Context: Studies have revealed high morbidity and mortality among agate stone workers of Shakarpur due to silicosis. Besides the fatal disease, the workers also suffer from debilitating co-morbidities especially tuberculosis and under nutrition. Aims: The present study describes few co-morbidities and their influence in mortality in cases of silicosis that were followed for 30 months at Shakarpur. Settings and Design: Shakarpur, Khambhat of Gujarat. Materials and Methods: Spirometry for lung function, chest X-ray, anthropometry, body fat % measurement, record of tuberculosis status and ILO classification of pneumoconiosis were done among 53 chest symptomatic patients above 15 years of age who were followed for 30 months. Results: Out of 53 participants (35 men), with an average duration of exposure to free silica of 16.8 years, more than half of the male workers were underweight (BMI<18.5 kg/m 2 ) at enrollment. Thirteen participants died in less than 3 years of follow up. While 11 of them were silicosis positive out of which 10 had tuberculosis. The odds ratio for association between silicosis and tuberculosis was 2.75. A majority (81.1%) of the 37 silicosis positive cases showed a mixed pattern in spirometry suggesting co-existence of restrictive and obstructive pathology. On regression analysis, TB and nutritional status were found to have strong influence on mortality. Conclusions: Screening for early diagnosis of silicosis as well as co-morbid conditions and managing them would go a long way in prolonging the lives of the agate stone workers who are prone to die early due to silicosis.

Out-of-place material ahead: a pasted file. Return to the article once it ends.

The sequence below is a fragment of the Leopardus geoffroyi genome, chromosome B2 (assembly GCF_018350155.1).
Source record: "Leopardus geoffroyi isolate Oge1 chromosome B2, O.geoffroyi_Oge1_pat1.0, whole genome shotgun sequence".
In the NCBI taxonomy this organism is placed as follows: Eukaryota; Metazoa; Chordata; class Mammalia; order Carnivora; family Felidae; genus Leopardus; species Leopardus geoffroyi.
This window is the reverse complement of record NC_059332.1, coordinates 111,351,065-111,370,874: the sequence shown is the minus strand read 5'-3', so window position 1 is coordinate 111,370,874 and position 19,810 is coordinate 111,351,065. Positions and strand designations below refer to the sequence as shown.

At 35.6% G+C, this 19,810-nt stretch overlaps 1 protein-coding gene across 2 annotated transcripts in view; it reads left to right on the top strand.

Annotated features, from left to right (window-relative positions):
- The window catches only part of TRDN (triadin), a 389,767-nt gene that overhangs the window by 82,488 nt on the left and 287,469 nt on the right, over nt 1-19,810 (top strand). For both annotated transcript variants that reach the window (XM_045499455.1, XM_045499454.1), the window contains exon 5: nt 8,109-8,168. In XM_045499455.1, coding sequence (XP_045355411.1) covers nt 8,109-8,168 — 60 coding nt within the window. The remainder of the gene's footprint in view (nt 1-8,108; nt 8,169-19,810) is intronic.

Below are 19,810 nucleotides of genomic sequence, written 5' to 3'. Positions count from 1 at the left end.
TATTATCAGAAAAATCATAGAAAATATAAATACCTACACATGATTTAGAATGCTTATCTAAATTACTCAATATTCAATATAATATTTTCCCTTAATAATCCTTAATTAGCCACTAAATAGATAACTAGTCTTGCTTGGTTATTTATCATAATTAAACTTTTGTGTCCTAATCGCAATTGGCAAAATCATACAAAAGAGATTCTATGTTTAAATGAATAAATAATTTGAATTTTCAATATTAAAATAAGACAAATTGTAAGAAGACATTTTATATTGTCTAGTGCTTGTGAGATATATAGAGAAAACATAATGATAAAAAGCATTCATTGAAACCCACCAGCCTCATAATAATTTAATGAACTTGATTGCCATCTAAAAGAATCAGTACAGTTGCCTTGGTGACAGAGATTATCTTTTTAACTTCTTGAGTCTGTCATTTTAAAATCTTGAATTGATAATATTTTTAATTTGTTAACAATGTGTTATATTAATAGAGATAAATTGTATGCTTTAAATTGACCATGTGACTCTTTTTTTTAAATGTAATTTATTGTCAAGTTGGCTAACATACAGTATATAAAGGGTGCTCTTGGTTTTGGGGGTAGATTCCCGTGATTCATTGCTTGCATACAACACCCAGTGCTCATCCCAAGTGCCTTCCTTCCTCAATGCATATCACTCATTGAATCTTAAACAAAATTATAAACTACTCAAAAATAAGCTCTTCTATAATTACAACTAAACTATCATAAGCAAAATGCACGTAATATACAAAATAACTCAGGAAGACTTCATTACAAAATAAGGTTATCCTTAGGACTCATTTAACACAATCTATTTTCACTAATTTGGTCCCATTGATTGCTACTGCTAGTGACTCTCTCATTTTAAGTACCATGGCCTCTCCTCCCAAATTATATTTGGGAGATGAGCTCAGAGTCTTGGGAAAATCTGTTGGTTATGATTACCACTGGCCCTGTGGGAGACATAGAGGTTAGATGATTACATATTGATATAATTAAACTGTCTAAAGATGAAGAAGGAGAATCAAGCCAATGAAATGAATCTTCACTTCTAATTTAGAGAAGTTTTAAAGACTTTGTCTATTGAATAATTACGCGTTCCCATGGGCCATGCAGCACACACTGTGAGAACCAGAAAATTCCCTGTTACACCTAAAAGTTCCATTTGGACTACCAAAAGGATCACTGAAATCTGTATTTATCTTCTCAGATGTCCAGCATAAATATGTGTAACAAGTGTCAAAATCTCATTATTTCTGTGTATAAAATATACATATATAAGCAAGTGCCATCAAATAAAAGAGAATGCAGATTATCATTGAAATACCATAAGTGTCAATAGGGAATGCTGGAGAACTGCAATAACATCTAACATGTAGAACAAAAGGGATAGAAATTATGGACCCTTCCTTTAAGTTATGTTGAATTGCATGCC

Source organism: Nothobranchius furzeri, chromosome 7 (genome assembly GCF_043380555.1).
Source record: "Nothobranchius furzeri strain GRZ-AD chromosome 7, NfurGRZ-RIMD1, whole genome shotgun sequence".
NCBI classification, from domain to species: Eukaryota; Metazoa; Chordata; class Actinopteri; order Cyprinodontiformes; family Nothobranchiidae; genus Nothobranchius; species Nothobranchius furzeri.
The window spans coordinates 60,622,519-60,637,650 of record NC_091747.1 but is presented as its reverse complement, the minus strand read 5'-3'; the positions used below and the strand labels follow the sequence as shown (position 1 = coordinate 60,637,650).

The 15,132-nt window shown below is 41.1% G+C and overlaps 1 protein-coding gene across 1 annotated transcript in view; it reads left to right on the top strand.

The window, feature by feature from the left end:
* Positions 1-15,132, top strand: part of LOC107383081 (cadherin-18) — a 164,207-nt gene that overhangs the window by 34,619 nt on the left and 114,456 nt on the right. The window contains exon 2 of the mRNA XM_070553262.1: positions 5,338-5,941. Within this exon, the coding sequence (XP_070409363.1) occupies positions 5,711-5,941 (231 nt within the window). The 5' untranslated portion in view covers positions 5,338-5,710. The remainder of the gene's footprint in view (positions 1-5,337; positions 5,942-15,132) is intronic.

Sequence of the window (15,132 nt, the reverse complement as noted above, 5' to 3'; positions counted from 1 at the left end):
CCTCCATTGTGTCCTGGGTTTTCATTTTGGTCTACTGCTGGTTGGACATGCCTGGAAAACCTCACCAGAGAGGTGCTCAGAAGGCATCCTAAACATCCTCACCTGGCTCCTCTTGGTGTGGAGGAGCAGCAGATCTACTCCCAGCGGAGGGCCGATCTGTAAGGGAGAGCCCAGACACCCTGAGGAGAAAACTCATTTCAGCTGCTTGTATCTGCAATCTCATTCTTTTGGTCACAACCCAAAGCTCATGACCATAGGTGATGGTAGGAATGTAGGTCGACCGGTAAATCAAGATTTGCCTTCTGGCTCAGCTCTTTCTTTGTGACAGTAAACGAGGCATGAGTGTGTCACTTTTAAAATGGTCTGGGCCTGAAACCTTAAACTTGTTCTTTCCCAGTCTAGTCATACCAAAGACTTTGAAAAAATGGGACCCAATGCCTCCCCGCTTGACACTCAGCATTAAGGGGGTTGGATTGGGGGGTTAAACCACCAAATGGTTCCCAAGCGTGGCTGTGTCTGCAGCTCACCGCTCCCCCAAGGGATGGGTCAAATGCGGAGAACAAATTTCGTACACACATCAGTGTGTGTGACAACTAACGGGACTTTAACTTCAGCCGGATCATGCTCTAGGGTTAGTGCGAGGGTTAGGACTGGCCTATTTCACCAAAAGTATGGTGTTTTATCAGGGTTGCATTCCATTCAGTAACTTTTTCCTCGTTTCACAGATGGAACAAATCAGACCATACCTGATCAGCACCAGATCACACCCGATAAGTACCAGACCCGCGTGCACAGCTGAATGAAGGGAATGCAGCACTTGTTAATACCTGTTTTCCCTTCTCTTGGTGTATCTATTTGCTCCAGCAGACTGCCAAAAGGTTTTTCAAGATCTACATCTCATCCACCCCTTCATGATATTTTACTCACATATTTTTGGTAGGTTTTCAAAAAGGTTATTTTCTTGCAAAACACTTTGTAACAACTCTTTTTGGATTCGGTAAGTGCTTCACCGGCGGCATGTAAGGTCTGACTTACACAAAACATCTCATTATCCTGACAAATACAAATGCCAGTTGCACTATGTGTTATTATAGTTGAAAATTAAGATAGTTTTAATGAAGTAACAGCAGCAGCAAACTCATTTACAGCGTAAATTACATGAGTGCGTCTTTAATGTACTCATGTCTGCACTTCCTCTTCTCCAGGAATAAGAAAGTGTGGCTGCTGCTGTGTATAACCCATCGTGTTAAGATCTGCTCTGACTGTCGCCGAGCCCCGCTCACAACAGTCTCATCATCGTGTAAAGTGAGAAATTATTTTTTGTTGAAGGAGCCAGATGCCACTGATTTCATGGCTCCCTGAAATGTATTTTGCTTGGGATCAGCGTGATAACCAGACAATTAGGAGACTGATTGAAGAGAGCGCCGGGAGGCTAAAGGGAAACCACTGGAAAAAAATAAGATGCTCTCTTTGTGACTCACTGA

4,035 454 2
Subcutaneous emphysema in cavitary pulmonary tuberculosis without pneumothorax or pneumomediastinum
Ramakant Dixit, Jacob George
January-March 2012, 29(1):70-72
Extra-alveolar air in the form of subcutaneous tissue emphysema is observed in a variety of clinical settings. Spontaneous subcutaneous emphysema in the absence of pneumothorax or pneumomediastinum is very rare. We report a case of spontaneous subcutaneous emphysema secondary to cavitary pulmonary tuberculosis in the absence of pneumothorax or pneumomediastinum.
  3,952 360 2
Bronchoscopic management of bronchopleural fistula with intrabronchial instillation of glue (N-butyl cyanoacrylate)
Rakesh K Chawla, Arun Madan, PK Bhardwaj, Kiran Chawla
January-March 2012, 29(1):11-14